The Allied armies slugged it out on the Western front for nearly four years before finally achieving the breakout sought since November 1914. The four-division strong Canadian Corps led this “spearhead to victory.” Its commander was Lieutenant-General Sir Arthur Currie, and his corps was commonly referred to as the “shock troops” of the British Expeditionary Force and as “the enemy’s elite soldiers” by the German high command. This reputation stemmed from the Canadians’ impressive record of success in raiding the German lines throughout the war. The Canadian Corps’ flexibility, and initiative, the aggressiveness of its soldiers, and their ever improving skills of fire and movement continually added to the growing legend of Canadians being masters of the art of the trench raid. One operation in particular, a raid against the German lines along the Lens-Bethune railway northeast of Cite Calonne on 17 January 1917, was almost flawless in its planning and preparation, and near text-book in its execution and resulting effect.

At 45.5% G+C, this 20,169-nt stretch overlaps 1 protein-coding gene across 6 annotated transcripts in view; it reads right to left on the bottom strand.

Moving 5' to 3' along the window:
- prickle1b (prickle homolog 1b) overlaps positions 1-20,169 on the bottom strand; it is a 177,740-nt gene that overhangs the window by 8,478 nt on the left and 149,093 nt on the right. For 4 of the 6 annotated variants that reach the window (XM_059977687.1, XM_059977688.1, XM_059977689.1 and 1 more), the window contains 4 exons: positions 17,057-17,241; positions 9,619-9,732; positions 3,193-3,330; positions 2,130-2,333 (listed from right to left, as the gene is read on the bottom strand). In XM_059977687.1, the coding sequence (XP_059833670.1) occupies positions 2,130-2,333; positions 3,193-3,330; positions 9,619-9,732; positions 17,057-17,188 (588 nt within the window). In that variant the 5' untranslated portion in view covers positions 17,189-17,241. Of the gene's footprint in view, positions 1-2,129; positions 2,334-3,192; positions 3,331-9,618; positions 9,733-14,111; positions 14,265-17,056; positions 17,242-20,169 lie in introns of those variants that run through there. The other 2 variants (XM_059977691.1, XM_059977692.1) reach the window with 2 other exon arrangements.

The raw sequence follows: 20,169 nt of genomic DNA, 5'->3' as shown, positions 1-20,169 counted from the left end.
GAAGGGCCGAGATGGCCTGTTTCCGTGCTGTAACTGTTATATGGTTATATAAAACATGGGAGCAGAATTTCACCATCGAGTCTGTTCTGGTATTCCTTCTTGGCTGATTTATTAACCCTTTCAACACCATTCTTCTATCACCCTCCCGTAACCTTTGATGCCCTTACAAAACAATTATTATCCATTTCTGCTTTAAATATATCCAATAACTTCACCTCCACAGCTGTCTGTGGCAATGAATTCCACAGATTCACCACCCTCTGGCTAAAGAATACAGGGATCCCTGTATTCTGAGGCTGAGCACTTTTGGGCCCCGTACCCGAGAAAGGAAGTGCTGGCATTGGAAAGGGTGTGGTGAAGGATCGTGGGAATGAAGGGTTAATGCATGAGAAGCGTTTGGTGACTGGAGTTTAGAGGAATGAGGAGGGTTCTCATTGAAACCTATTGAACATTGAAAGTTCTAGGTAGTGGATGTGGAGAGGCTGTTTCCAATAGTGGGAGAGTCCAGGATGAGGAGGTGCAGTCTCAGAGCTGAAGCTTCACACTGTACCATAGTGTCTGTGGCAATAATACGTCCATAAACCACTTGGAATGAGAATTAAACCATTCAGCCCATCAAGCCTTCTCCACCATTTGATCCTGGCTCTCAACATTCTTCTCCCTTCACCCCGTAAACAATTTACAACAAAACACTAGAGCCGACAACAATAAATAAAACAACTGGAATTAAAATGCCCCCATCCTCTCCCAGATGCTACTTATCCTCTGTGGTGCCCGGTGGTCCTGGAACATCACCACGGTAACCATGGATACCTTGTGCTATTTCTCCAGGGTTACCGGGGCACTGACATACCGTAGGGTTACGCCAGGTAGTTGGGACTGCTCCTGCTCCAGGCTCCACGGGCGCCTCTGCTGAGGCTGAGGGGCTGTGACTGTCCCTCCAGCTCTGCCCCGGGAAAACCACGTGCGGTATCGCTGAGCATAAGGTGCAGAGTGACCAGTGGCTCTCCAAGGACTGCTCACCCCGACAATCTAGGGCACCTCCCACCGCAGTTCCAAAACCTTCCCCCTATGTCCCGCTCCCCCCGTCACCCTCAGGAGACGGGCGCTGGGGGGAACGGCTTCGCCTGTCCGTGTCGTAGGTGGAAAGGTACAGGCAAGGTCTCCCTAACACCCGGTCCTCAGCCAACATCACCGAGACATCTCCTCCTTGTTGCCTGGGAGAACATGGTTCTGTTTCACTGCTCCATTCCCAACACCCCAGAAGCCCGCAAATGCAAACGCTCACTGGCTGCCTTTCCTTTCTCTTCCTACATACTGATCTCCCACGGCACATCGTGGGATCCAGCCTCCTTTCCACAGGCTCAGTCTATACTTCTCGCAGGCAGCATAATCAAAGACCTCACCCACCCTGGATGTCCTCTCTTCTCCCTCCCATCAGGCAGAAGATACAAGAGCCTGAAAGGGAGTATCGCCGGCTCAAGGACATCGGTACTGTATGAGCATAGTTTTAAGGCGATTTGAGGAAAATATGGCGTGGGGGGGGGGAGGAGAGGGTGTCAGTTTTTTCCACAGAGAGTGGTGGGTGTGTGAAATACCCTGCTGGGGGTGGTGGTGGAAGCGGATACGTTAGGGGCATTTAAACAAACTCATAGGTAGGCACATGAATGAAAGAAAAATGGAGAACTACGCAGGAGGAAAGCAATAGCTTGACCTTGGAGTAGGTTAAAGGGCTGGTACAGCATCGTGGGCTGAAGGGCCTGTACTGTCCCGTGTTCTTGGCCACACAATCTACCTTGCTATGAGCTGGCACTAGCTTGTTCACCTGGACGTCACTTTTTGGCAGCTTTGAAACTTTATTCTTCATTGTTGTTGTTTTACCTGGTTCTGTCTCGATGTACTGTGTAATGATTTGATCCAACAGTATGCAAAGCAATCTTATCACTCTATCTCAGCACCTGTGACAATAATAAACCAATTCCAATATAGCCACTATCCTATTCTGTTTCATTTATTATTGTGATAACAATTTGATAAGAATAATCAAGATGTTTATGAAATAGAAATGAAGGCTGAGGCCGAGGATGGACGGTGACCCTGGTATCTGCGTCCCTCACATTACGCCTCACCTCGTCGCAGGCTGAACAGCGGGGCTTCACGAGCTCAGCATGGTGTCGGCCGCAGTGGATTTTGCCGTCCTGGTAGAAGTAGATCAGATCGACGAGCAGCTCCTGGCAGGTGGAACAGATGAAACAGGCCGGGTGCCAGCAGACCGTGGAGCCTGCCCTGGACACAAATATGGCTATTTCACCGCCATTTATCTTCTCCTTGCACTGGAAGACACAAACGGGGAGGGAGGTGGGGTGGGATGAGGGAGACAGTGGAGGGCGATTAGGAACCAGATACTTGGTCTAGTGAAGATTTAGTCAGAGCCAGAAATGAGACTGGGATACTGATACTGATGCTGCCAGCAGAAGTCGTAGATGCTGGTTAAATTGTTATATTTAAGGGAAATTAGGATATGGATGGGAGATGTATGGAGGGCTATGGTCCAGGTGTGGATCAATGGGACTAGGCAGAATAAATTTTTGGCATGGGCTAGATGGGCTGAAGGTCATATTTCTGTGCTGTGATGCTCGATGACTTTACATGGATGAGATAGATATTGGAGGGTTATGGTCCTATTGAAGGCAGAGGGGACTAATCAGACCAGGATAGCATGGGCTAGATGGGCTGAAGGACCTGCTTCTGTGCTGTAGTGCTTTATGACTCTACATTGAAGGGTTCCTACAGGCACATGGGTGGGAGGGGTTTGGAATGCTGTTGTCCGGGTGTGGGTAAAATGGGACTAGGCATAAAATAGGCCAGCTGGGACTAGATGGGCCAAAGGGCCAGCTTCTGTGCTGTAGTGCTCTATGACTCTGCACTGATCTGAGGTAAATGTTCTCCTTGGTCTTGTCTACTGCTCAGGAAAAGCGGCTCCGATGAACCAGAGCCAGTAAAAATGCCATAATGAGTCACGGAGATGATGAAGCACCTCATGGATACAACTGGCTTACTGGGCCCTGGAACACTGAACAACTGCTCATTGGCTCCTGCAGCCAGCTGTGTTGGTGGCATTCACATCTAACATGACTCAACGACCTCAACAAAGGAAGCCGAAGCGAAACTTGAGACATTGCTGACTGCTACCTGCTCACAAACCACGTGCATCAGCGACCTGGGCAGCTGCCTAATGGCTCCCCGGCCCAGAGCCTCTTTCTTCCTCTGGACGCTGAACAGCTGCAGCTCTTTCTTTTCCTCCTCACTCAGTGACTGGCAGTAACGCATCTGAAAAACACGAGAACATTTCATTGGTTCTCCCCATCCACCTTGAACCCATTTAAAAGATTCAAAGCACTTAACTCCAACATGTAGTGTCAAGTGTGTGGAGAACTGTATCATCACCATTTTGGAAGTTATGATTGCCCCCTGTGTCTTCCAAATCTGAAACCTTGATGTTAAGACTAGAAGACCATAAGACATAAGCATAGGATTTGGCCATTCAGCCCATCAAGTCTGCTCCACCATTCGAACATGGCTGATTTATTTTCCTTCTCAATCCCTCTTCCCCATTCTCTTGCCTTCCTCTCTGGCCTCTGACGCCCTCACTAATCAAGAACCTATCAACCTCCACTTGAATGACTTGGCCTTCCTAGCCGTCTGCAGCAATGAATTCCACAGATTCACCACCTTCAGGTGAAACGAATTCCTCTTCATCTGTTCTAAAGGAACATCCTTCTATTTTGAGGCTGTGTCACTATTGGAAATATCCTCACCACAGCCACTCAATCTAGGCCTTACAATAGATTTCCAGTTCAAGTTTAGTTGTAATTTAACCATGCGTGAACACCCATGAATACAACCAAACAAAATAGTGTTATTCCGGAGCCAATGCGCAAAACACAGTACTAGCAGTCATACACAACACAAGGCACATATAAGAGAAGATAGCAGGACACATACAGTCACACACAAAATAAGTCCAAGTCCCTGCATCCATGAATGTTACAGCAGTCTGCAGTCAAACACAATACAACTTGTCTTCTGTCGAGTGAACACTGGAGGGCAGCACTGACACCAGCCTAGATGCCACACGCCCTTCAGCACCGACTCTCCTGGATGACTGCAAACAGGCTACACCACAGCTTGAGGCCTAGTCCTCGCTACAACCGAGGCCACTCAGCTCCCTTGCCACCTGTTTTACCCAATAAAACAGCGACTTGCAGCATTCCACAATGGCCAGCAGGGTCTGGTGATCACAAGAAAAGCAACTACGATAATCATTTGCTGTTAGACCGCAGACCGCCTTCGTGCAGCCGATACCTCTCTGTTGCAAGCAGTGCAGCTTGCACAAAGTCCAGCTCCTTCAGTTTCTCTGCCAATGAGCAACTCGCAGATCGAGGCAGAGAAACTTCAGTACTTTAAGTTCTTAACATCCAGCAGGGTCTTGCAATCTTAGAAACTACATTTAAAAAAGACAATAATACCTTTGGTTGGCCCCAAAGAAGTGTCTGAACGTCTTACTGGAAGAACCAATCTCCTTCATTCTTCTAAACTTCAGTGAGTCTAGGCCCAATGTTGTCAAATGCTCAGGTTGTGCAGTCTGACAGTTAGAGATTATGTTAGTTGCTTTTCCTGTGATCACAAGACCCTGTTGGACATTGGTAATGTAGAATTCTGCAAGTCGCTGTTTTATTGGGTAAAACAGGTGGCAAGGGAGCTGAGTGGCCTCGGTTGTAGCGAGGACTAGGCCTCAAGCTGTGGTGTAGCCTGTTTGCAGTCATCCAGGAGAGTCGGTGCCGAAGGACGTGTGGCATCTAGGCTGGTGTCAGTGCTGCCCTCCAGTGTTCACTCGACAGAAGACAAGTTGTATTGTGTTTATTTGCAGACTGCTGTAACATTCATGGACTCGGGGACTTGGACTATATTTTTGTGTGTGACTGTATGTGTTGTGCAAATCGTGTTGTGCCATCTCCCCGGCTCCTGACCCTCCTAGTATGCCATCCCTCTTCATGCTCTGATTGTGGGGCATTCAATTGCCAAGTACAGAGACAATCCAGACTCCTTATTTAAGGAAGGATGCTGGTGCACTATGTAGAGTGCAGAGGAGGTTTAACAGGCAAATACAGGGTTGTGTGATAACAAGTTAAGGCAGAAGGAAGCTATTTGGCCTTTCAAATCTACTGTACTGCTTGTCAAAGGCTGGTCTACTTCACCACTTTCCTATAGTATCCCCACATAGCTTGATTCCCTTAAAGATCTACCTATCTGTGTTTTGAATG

Godefroy, Andrew B.
"A Lesson in Success: The Calonne Trench Raid, 17 January 1917,"
Canadian Military History:
2, Article 3.
Available at: http://scholars.wlu.ca/cmh/vol8/iss2/3